It was consequently learned that very good yields of certain dihydric alcohols could be obtained by simply adding dry alcoholic solutions of the esters to the sodium. The experiment described below was performed in similar fashion. Commercial absolute ethanol was treated with sodium sufficient to react with all the water present and then in addition with enough ethyl phtalate to react with all the free alkali remaining in the solution. The alcohol was refluxed for 30 min. and then distilled, to the amount of 250 cc., directly into the flask where the reduction is to be carried out. To this alcohol, 9.15 gr (0.045 mol) of dry ethyl indole acetate were next added, followed by 15 gr. (0.65 mol) of sodium. The flask was attached to a reflux condensor equipped with a CaCl2 tube, and after 30 min., heated for 2 hours on the steam bath. A little remaining sodium was dissipated by the addition of a small amount of 50% alcohol and the product worked up in the costumary fashion. Direct crystallisation from benzene-petroleum ether yielded 4.33 gr melting at 57° (corrected) and 1.30 gr melting at 54-57° (corrected). An additional 0.25 gr was obtained as the picrate. The total of 5.88 gr amounts to a yield of 81% of the theoretical. If the 0.7 gr of recovered indole acetic acid is taken into consideration, the yield is 89% of the theoretical. The product was purified by vacuum distillation and crystallisation from benzene-petroleum ether to give beautiful glinstering plates.

1 Marvel, C.S. and Tannenbaum, A.L., J. Am. Chem. Soc. 44 (1922) 2646
(Hive Bee)
04-17-03 00:40
No 427399

Hi Vitus!laugh

Here are the cited references from the above article:

72  . H. Najer, R. Giudicelli, J. Loiseau, and J. Menin, Bull. Soc. Chim. Fr., 1963, 2831. 
231 . J. Koo, S. Avakian, and G. J. Martin, J. Org. Chem., 24, 179 (1959).
244a. T. Hoshino and K. Shimodaira, Justus Liebigs Ann. Chem., 5200, 19 (1935).
244b. T. Hoshino and K. Shimodaira, Bull. Chem. Soc. Japan, 11, 221 (1936).
248 . M. E. Speeter and W. C. Anthony, J. Am. Chem. Soc., 76, 6208 (1954).  Retrieved, see Post 450208 (Rhodium: "The Speeter & Anthony Tryptamine Synthesis", Tryptamine Chemistry)
268 . A. F. Ames, D. E. Ames, C. R. Coyne, T. F. Grey, I. M. Lockhart, and R. S. Ralph, J. Chem. Soc., 1959, 3388.
329 . M. Julia, J. Igolen, and H. Igolen,v  Bull. Soc. Chim. Fr., 1962, 1060.[/i]
403 . E. Shaw and D. W. Woolley, J. Am. Chem. Soc., 75, 1877 (1953).
414 . V. Erspamer, T. Vitali, M. Roseghini, and J. M. Cei, Biochem. Pharmacol., 16, 1149 (1967).
435 . W. M. McIsaacs, G. Farrell, R. G. Taborsky, and A. N. Taylor, Science, 148, 3666 (1965).
656 . W. I. Taylor, Helv. Chim. Acta, 33, 164 (1950).
658 . K. Eiter and O. Svierak, Monatsh. Chem., 83, 1453 (1952).
666 . F. Ehrlich, Chem. Ber., 45, 883 (1912). Retrieved, see post above
667a. W. D. McFarlane, K. D. Thompson, and R. H. Garratt, Am. Soc. Brew. Chem., 1963, 98; Chem. Abstr., 60, 6180 (1964).
667b. W. D. McFarlane and K. D. Thompson, J Inst. Brew., 70, 497 (1964); Chem. Abstr., 62, 9739 (1965).
667c. W. D. McFarlane, P. F. Sword, and G. Blinoff, Eur. Brew. Conv. Proc. Cong., 9, 174 (1963); Chem. Abstr., 61, 10006 (1964).
667d. L. Nykanen, E. Puputti, and H. Suomalainen, J Inst. Brewing, 72, 24 (1966); Chem. Abstr., 64, 13352 (1966).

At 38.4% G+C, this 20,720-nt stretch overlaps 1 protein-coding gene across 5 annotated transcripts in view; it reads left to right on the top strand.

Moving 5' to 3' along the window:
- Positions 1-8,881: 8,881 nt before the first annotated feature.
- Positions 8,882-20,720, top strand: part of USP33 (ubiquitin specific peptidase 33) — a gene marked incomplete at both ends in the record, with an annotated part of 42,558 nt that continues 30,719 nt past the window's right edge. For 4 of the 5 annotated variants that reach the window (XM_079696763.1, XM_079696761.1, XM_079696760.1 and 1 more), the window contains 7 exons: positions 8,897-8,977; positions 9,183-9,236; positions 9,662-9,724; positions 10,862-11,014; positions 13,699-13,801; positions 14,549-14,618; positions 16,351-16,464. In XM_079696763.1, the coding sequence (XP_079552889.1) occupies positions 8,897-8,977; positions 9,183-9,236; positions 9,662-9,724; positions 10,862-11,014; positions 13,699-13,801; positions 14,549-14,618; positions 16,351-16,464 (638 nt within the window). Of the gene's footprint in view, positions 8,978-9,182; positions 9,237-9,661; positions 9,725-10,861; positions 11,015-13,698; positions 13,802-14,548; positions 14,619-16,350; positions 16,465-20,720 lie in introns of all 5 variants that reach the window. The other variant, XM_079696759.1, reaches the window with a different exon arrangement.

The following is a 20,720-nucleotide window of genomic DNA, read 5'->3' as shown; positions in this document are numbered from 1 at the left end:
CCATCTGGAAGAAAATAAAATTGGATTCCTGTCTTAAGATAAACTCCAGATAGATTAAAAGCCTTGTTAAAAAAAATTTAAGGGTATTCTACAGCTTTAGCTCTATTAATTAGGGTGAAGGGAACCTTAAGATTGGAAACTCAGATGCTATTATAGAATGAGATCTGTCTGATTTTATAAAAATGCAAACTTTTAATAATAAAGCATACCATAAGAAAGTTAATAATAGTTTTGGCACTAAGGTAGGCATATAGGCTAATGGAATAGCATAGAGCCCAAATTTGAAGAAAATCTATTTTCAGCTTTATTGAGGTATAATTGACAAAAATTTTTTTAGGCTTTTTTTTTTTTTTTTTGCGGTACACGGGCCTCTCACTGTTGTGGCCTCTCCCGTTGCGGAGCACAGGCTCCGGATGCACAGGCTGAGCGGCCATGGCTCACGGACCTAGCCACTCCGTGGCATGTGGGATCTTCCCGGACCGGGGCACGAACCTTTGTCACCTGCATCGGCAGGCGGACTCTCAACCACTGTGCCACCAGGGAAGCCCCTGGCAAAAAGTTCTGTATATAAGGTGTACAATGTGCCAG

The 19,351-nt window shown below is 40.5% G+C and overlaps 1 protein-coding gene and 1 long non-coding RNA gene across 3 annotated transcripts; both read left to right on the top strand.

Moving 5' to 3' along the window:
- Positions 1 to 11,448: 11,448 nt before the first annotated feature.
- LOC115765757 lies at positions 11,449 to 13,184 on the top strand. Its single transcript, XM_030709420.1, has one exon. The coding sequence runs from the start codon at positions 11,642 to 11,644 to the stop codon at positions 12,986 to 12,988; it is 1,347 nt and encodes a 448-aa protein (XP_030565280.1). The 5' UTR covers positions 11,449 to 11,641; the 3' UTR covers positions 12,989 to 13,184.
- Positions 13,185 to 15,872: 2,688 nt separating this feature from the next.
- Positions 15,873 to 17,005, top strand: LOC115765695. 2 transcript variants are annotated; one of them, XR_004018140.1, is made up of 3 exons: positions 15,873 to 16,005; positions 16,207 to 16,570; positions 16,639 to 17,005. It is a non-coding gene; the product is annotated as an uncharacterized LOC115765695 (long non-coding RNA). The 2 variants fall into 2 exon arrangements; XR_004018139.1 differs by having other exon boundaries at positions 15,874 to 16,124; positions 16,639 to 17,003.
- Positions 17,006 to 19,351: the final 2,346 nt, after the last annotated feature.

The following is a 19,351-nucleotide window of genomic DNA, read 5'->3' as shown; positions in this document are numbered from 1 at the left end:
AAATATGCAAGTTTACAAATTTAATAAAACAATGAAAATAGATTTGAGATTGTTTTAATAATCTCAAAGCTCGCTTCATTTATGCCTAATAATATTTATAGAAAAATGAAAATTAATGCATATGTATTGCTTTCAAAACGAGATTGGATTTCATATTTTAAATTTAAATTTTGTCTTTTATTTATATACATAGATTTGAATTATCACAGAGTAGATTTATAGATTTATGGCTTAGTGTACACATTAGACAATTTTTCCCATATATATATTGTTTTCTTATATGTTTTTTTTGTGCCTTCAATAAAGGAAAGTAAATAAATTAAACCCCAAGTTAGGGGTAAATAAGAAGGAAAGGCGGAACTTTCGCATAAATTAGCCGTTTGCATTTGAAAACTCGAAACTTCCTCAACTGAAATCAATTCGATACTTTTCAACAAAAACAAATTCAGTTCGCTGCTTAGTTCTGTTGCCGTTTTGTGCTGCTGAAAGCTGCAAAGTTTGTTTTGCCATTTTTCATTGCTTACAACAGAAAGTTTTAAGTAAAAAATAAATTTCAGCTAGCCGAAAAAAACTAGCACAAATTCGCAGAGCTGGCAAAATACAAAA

667e. P. Drews, H. Specht, and E. Schwartz, Monatsh. Brau., 18, 240 (1965); Chem. Abstr., 67, 20591 (1967).
668 . D. L. Rayle and W. K. Purves, Plant Physiol., 42, 520 (1967).
669 . R. Rajagopal, Physiol. Plant, 20, 655 (1967).
670 . W. K. Purves, D. L. Rayle, and K. D. Johnson, Ann. N.Y. Acad. Sci., 144, 169 (1967).
671 . R. Rajagopal, Physiol. Plant, 20, 982 (1967).
672 . G. H. Melchior, Planta, 50, 262 (1957).
673 . S. Kveder, S. Iskric, and D. Keglevic, Biochem. J, 85, 447 (1962).
674 . V. E. Davis, J. L. Cashaw, J. A. Huff, and H. Brown, Proc. Soc. Exp. Biol. Med. 122, 890 (1966).
675a. A. Feldstein and K. K. Wong, Life Sci., 4, 183 (1965).
675b. A. Feldstein and K. K. Wong, Anal. Biochem., 11, 467 (1965).
676a. G. Bartholini, A. Pletscher, and H. Bruderer, Nature, 203, 1281 (1964).
676b. M. Da Prada, G. Bartholini, and A. Pletscher, Experientia, 21, 135 (1965).
677 . R. G. Taborsky, P. Delvigs, and I. H. Page, Science, 153, 1018 (1966).
678 . K. Schulte and H. Mueller, Patent DE1233403; Chem. Abstr., 66, 115,600 (1967).
679 . H. J. Enenkel, H. Mueller, and K. Schulte, Patent US3104241; Chem Abstr., 61, 6993 (1964).
680 . R. W. Jackson, J Biol. Chem., 88, 659 (1930). Retrieved, see post above

681 . G. Tacconi, Farm. (Pavia), Ed. Sci., 20, 891 (1965).
682 . H. R. Snyder and F. J. Pilgrim, J Am. Chem. Soc., 70, 3770 (1948).
683 . M. S. Fish, N. M. Johnson, and E. C. Horning, J Am. Chem. Soc., 78, 3668 (1959).
684 . R. C. Elderfield, B. Fischer, and J. M. Lagowski, J Org. Chem., 22, 1376 (1957).
685 . M. Nakazaki, Bull. Chem. Soc. Japan, 32, 588 (1959).
686 . E. Ochiai, M. Takahashi, Y. Tamai, and H. Kataoka, Chem. Pharm. Bull. (Japan), 11, 137 (1963).
687 . P. Delvigs, W. M. McIsaac, and R. G. Taborsky, J Biol. Chem., 240, 348 (1965).
688 . R. G. Taborsky and P. Delvigs, J Med. Chem., 9, 251 (1966).
689 . M. Julia, H. Igolen, and J. Lenzi, Bull. Soc. Chim. Fr., 1966, 2291.
690 . M. Julia, H. Sliwa, and P. Caubere, Bull. Soc. Chim. Fr., 1966, 3359.
691a. R. C. Elderfield and B. A. Fischer, J. Org. Chem., 23, 332 (1958).
691b. R. C. Elderfield and B. A. Fischer, J Org. Chem., 23, 949 (1958).
692a. T. Nogrady and T. W. Doyle, Can. J Chem., 42, 485 (1964).